Everything needs maintenance, eventually. If it moves, it needs lubrication, or resurfacing, or it will wear out. If it grows, it needs nutrients, or it withers. If it gets hot and cold, it will eventually crack from thermal fatigue (and it is still 'moving' incrementally). High cycle fatigue (HCF), low cycle fatigue (LCF), creep (both bulk & local), wear, cracking, oxidation, erosion, corrosion, rubbing, material loss, fretting, pitting, telomeres truncation or mutation, decomposition, materials phase changes... all of these lead to required maintenance, and if the maintenance is not performed, expect it not to work. That's true for everything, not just mechanical things.
The lovely fountain at the Bellagio in Las Vegas is spectacular when it works. But Monday morning is the time the casino takes to do perform maintenance on the 100s of hydraulic motors, values, and lights in their fountain.
Our 9 year old pool started to crack, again, a year after it had a massive patch applied to stop the wall cracking. The skilled pool specialist didn't want to charge me for fixing it, but I want him to stay in business, so I asked him to charge me a nominal fee for a normal 'service call' since he does remarkably good work.
Our 9 year old sliding glass door, with a cheesy vinyl frame, decided to stick and no longer slide, that it took literally all of my upper body strength to force the door open and closed. I called All Patio Doors from Higley AZ, and the next day, for just a few hundred dollars (of about 1/3 the price of a whole new door) we got a nice new replacement rail and rollers installed. The door slides so smoothly now, in comparison of how bound up it was, I find that I've conditioned myself to pull MUCH Harder than necessary, and then have to Slow the door down.
It's a good problem to have. I asked All Patio to go ahead and put in brand new rollers, so that the old, worn out rollers wouldn't ruin their new track - for $75 they were happy to do so. Since we go in and out of that door 1 to 10 times a day (to swim, garden, pick lemons, grill, eat, etc) this was not an "optional access door".
It has been hotter than 90F at night here, for the last week (a new record) and the days have gotten into the mid teens (115F, 116F, etc), so having a reliable, functional air conditioner, is paramount. Custom Cooling LLC is a small, responsive, reasonably priced, professional HVAC contractor who does my yearly maintenance. I've neglected to call them in the Spring, but they were happy to come out in July and check my condenser, evaporator, compressor, expansion value, blower, and system temperatures and pressures, and even adjusted the temperature splits so that it is delivering a 19F differential across the cooling coils instead of 17F (as the system had degraded to over the last 9 years). The technician found a starting capacitor on the blower motor had degraded a few farads, so for $5 replaced the capacitor and saved me the cost of a burnt out $250 blower motor later. Could I have waited until the Fall, or next year to call Custom Cooling? Probably, but I am glad I didn't.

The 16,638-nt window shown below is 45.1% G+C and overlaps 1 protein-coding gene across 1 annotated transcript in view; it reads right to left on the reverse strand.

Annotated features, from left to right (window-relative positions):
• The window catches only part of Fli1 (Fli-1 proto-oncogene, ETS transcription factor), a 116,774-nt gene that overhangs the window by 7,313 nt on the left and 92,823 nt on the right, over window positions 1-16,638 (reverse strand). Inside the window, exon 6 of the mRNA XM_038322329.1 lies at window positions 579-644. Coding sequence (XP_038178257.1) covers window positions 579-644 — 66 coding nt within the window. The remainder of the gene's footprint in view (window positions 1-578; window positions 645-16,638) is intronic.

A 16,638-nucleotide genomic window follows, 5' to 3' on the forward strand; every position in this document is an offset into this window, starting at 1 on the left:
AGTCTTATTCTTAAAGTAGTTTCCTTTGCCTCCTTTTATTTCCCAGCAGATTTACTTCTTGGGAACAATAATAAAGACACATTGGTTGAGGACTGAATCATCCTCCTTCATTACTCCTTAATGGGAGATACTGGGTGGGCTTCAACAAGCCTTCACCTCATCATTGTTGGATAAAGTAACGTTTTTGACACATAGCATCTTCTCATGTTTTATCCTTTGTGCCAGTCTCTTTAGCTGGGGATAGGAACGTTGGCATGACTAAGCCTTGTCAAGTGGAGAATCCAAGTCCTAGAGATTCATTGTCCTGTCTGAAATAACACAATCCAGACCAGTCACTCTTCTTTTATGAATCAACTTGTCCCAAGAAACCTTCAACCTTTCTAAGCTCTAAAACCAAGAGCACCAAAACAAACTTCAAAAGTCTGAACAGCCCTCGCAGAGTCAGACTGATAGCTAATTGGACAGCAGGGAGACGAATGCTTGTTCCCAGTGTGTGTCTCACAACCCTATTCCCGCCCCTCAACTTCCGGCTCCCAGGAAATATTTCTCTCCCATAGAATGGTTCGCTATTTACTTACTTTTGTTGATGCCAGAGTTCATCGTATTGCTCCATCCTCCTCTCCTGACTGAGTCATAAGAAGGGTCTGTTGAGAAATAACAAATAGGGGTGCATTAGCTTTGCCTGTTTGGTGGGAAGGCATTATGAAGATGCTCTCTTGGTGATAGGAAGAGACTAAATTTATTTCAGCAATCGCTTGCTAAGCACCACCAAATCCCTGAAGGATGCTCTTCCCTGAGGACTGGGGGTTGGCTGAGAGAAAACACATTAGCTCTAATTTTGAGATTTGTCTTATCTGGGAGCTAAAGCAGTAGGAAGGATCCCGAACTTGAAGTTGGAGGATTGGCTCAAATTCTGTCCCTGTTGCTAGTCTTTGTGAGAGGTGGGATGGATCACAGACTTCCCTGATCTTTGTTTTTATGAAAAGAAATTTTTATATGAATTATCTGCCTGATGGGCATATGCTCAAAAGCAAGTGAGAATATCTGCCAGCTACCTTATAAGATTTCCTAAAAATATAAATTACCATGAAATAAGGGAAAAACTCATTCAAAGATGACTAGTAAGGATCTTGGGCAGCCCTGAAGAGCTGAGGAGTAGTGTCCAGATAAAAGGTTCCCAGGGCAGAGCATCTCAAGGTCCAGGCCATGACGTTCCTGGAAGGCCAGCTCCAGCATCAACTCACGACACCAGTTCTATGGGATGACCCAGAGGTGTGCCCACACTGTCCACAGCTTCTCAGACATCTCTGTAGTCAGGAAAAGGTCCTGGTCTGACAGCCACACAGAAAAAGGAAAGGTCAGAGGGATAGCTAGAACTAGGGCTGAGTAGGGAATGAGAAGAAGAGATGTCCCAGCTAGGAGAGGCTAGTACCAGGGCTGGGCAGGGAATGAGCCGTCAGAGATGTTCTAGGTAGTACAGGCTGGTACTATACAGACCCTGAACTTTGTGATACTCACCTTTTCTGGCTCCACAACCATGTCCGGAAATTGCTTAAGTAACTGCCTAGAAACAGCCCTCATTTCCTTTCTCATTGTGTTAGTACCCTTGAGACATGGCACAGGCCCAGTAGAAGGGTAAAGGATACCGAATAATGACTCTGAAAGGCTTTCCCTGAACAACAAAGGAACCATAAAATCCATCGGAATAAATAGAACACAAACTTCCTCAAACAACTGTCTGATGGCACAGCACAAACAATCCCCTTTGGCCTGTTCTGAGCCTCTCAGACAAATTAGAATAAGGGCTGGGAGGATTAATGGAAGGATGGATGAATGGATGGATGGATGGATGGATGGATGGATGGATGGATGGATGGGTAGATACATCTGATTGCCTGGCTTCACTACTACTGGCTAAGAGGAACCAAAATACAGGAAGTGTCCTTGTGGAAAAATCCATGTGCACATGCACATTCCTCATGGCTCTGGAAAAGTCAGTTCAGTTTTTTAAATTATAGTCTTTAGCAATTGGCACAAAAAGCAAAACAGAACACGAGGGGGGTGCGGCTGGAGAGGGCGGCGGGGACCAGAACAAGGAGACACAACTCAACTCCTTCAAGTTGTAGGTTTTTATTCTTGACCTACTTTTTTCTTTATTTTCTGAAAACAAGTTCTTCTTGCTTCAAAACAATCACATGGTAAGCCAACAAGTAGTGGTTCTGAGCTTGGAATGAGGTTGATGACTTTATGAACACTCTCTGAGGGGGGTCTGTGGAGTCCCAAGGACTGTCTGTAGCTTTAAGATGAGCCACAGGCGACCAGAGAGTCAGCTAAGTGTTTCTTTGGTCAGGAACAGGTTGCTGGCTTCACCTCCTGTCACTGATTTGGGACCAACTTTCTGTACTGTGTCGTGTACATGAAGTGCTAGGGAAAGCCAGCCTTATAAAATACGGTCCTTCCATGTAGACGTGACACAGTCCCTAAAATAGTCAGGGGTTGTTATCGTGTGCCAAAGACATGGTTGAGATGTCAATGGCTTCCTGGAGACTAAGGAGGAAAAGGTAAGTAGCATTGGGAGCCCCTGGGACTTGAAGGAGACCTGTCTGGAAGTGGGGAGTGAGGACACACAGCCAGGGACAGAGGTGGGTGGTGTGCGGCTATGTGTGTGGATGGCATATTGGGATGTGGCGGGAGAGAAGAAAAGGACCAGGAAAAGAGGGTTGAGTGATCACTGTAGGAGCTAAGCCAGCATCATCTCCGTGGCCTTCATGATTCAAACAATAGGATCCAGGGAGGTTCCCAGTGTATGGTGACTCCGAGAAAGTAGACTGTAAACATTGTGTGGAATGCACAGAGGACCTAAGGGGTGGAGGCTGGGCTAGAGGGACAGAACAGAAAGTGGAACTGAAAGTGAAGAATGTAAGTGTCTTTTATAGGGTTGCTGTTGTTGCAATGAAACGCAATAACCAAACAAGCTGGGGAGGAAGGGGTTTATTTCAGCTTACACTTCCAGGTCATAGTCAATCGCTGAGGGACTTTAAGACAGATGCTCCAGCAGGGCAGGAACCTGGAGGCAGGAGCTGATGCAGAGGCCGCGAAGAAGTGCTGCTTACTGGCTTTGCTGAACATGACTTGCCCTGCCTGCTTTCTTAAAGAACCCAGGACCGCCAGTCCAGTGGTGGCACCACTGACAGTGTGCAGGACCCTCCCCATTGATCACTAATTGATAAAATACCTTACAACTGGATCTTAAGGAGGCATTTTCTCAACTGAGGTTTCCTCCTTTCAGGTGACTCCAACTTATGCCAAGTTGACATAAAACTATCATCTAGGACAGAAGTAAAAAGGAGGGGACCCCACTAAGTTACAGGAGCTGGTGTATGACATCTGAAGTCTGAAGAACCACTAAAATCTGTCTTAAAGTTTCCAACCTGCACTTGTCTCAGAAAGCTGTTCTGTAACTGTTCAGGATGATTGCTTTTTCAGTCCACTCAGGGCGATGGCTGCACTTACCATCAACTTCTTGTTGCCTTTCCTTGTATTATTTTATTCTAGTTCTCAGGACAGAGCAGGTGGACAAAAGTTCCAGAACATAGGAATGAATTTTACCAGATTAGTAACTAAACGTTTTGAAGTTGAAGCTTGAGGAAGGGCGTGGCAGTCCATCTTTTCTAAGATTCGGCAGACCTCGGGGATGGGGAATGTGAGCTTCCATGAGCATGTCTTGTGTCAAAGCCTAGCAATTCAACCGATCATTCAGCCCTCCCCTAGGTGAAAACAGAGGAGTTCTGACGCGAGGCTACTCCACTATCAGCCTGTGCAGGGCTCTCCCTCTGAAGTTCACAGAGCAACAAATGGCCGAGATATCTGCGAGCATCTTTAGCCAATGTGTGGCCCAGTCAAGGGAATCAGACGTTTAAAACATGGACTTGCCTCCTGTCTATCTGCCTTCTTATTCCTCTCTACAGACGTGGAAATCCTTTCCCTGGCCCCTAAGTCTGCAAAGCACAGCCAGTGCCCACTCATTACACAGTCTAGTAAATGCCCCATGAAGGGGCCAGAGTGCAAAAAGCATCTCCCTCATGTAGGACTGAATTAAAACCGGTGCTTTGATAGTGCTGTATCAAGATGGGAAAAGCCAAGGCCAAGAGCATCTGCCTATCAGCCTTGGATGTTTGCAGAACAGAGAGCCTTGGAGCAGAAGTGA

I planted some organic cat grass in a sectioned 4 part container. Oat, wheat, rye, and barley. I followed manufacturer's directions, and 3 of the 4 compartments grew just fine. One of four got a light gray mold infection. I added some lemon juice to kill the mold, but it didn't work (I should have used a drop or two of hydrogen peroxide). While I was on my business trip to my company's head quarters last week, 3 of the four shriveled up and turned brown. The gray mold thrived, and covered one of the compartments with a blanket of nasty light gray. Three shriveled because I didn't water it for a week. One wiped out by an unexpected disease.
Everything breaks, if it doesn't get the right maintenance, the right attention, eventually. And sometimes, even when it does get the right maintenance, unexpected things can happen and it breaks or fails. I didn't understand this when I was in college, choosing a major. I was too focused on not entering into an industry that would lay me off, on having job security that my father never had when I was growing up. Engineers, medical doctors, plumbers, mechanics, HVAC technicians, electricians... they're always going to have jobs, as long as they have things and people to try and maintain.
1 year ago